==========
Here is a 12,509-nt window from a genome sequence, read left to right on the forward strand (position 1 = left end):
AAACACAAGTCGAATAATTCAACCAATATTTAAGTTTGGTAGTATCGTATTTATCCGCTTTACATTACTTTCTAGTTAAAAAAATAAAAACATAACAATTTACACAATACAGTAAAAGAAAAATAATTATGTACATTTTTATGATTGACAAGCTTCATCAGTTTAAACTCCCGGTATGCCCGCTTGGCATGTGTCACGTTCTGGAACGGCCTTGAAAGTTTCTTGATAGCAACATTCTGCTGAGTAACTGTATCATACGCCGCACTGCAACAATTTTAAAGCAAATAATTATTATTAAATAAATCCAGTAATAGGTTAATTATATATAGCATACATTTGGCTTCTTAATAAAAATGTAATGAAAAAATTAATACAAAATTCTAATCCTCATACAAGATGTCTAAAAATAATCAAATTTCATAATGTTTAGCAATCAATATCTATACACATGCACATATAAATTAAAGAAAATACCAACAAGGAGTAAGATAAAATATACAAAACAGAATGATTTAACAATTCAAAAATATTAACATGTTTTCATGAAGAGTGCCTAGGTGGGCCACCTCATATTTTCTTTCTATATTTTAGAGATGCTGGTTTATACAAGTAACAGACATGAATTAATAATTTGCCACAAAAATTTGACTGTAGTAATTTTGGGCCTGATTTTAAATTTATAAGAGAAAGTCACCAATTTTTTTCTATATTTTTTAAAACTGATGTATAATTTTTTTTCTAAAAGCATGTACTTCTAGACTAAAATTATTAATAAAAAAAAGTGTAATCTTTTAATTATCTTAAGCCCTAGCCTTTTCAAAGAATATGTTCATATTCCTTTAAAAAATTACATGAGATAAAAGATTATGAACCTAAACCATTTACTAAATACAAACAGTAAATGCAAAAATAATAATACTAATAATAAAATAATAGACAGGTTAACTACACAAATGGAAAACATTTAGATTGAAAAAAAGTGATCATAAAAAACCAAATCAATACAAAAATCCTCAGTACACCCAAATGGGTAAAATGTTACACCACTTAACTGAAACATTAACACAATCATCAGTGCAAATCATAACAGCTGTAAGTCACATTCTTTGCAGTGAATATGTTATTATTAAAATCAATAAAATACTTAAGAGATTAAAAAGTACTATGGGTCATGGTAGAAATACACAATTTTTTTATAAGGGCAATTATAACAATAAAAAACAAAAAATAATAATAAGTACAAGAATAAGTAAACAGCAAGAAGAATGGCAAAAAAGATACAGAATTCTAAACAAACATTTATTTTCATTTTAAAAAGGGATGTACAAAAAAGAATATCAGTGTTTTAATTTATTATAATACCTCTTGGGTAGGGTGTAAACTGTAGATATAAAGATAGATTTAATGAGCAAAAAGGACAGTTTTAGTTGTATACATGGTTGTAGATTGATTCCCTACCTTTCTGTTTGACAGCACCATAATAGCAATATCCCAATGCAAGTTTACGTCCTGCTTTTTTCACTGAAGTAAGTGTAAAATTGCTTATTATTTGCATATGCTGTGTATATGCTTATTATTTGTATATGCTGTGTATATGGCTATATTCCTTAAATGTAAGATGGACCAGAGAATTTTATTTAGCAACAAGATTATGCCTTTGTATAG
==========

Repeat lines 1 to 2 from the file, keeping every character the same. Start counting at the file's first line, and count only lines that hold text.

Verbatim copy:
Here is a 12,509-nt window from a genome sequence, read left to right on the forward strand (position 1 = left end):
AAACACAAGTCGAATAATTCAACCAATATTTAAGTTTGGTAGTATCGTATTTATCCGCTTTACATTACTTTCTAGTTAAAAAAATAAAAACATAACAATTTACACAATACAGTAAAAGAAAAATAATTATGTACATTTTTATGATTGACAAGCTTCATCAGTTTAAACTCCCGGTATGCCCGCTTGGCATGTGTCACGTTCTGGAACGGCCTTGAAAGTTTCTTGATAGCAACATTCTGCTGAGTAACTGTATCATACGCCGCACTGCAACAATTTTAAAGCAAATAATTATTATTAAATAAATCCAGTAATAGGTTAATTATATATAGCATACATTTGGCTTCTTAATAAAAATGTAATGAAAAAATTAATACAAAATTCTAATCCTCATACAAGATGTCTAAAAATAATCAAATTTCATAATGTTTAGCAATCAATATCTATACACATGCACATATAAATTAAAGAAAATACCAACAAGGAGTAAGATAAAATATACAAAACAGAATGATTTAACAATTCAAAAATATTAACATGTTTTCATGAAGAGTGCCTAGGTGGGCCACCTCATATTTTCTTTCTATATTTTAGAGATGCTGGTTTATACAAGTAACAGACATGAATTAATAATTTGCCACAAAAATTTGACTGTAGTAATTTTGGGCCTGATTTTAAATTTATAAGAGAAAGTCACCAATTTTTTTCTATATTTTTTAAAACTGATGTATAATTTTTTTTCTAAAAGCATGTACTTCTAGACTAAAATTATTAATAAAAAAAAGTGTAATCTTTTAATTATCTTAAGCCCTAGCCTTTTCAAAGAATATGTTCATATTCCTTTAAAAAATTACATGAGATAAAAGATTATGAACCTAAACCATTTACTAAATACAAACAGTAAATGCAAAAATAATAATACTAATAATAAAATAATAGACAGGTTAACTACACAAATGGAAAACATTTAGATTGAAAAAAAGTGATCATAAAAAACCAAATCAATACAAAAATCCTCAGTACACCCAAATGGGTAAAATGTTACACCACTTAACTGAAACATTAACACAATCATCAGTGCAAATCATAACAGCTGTAAGTCACATTCTTTGCAGTGAATATGTTATTATTAAAATCAATAAAATACTTAAGAGATTAAAAAGTACTATGGGTCATGGTAGAAATACACAATTTTTTTATAAGGGCAATTATAACAATAAAAAACAAAAAATAATAATAAGTACAAGAATAAGTAAACAGCAAGAAGAATGGCAAAAAAGATACAGAATTCTAAACAAACATTTATTTTCATTTTAAAAAGGGATGTACAAAAAAGAATATCAGTGTTTTAATTTATTATAATACCTCTTGGGTAGGGTGTAAACTGTAGATATAAAGATAGATTTAATGAGCAAAAAGGACAGTTTTAGTTGTATACATGGTTGTAGATTGATTCCCTACCTTTCTGTTTGACAGCACCATAATAGCAATATCCCAATGCAAGTTTACGTCCTGCTTTTTTCACTGAAGTAAGTGTAAAATTGCTTATTATTTGCATATGCTGTGTATATGCTTATTATTTGTATATGCTGTGTATATGGCTATATTCCTTAAATGTAAGATGGACCAGAGAATTTTATTTAGCAACAAGATTATGCCTTTGTATAG